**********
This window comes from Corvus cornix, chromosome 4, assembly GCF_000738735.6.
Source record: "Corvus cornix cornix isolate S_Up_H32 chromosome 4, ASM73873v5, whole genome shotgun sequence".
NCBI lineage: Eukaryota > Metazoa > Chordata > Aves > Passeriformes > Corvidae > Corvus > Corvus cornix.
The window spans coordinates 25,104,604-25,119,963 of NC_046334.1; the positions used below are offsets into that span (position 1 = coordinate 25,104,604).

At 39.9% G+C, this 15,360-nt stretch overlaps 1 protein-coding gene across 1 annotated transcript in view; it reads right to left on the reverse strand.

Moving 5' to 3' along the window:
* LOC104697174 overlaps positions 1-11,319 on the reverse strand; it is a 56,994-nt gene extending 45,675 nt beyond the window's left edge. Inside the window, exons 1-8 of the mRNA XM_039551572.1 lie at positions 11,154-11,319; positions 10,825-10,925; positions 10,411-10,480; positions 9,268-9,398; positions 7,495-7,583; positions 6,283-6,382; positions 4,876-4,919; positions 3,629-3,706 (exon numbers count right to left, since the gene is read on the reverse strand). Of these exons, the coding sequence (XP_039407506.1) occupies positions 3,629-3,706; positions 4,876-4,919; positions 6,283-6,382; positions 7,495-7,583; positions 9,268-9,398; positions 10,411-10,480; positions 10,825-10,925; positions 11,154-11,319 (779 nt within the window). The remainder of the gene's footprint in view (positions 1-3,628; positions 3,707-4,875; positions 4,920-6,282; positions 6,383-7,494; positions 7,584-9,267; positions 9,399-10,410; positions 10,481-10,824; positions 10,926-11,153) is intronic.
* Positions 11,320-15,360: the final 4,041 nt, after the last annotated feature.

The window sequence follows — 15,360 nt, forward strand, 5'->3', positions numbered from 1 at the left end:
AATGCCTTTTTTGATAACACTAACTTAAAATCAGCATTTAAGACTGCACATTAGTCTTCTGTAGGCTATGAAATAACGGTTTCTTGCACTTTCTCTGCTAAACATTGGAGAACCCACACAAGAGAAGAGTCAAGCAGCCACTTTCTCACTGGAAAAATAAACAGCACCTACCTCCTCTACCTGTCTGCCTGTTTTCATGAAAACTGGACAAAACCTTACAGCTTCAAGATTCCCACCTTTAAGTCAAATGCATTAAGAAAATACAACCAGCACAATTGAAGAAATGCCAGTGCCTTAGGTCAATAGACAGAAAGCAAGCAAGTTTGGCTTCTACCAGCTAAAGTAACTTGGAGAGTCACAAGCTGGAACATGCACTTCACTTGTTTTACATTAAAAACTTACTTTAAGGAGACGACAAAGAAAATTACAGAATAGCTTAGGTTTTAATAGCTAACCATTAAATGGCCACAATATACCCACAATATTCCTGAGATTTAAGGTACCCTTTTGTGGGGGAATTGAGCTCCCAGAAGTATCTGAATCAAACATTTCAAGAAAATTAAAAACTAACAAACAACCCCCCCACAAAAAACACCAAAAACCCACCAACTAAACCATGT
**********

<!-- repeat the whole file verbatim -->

This window comes from Corvus cornix, chromosome 4, assembly GCF_000738735.6.
Source record: "Corvus cornix cornix isolate S_Up_H32 chromosome 4, ASM73873v5, whole genome shotgun sequence".
NCBI lineage: Eukaryota > Metazoa > Chordata > Aves > Passeriformes > Corvidae > Corvus > Corvus cornix.
The window spans coordinates 25,104,604-25,119,963 of NC_046334.1; the positions used below are offsets into that span (position 1 = coordinate 25,104,604).

At 39.9% G+C, this 15,360-nt stretch overlaps 1 protein-coding gene across 1 annotated transcript in view; it reads right to left on the reverse strand.

Moving 5' to 3' along the window:
* LOC104697174 overlaps positions 1-11,319 on the reverse strand; it is a 56,994-nt gene extending 45,675 nt beyond the window's left edge. Inside the window, exons 1-8 of the mRNA XM_039551572.1 lie at positions 11,154-11,319; positions 10,825-10,925; positions 10,411-10,480; positions 9,268-9,398; positions 7,495-7,583; positions 6,283-6,382; positions 4,876-4,919; positions 3,629-3,706 (exon numbers count right to left, since the gene is read on the reverse strand). Of these exons, the coding sequence (XP_039407506.1) occupies positions 3,629-3,706; positions 4,876-4,919; positions 6,283-6,382; positions 7,495-7,583; positions 9,268-9,398; positions 10,411-10,480; positions 10,825-10,925; positions 11,154-11,319 (779 nt within the window). The remainder of the gene's footprint in view (positions 1-3,628; positions 3,707-4,875; positions 4,920-6,282; positions 6,383-7,494; positions 7,584-9,267; positions 9,399-10,410; positions 10,481-10,824; positions 10,926-11,153) is intronic.
* Positions 11,320-15,360: the final 4,041 nt, after the last annotated feature.

The window sequence follows — 15,360 nt, forward strand, 5'->3', positions numbered from 1 at the left end:
AATGCCTTTTTTGATAACACTAACTTAAAATCAGCATTTAAGACTGCACATTAGTCTTCTGTAGGCTATGAAATAACGGTTTCTTGCACTTTCTCTGCTAAACATTGGAGAACCCACACAAGAGAAGAGTCAAGCAGCCACTTTCTCACTGGAAAAATAAACAGCACCTACCTCCTCTACCTGTCTGCCTGTTTTCATGAAAACTGGACAAAACCTTACAGCTTCAAGATTCCCACCTTTAAGTCAAATGCATTAAGAAAATACAACCAGCACAATTGAAGAAATGCCAGTGCCTTAGGTCAATAGACAGAAAGCAAGCAAGTTTGGCTTCTACCAGCTAAAGTAACTTGGAGAGTCACAAGCTGGAACATGCACTTCACTTGTTTTACATTAAAAACTTACTTTAAGGAGACGACAAAGAAAATTACAGAATAGCTTAGGTTTTAATAGCTAACCATTAAATGGCCACAATATACCCACAATATTCCTGAGATTTAAGGTACCCTTTTGTGGGGGAATTGAGCTCCCAGAAGTATCTGAATCAAACATTTCAAGAAAATTAAAAACTAACAAACAACCCCCCCACAAAAAACACCAAAAACCCACCAACTAAACCATGT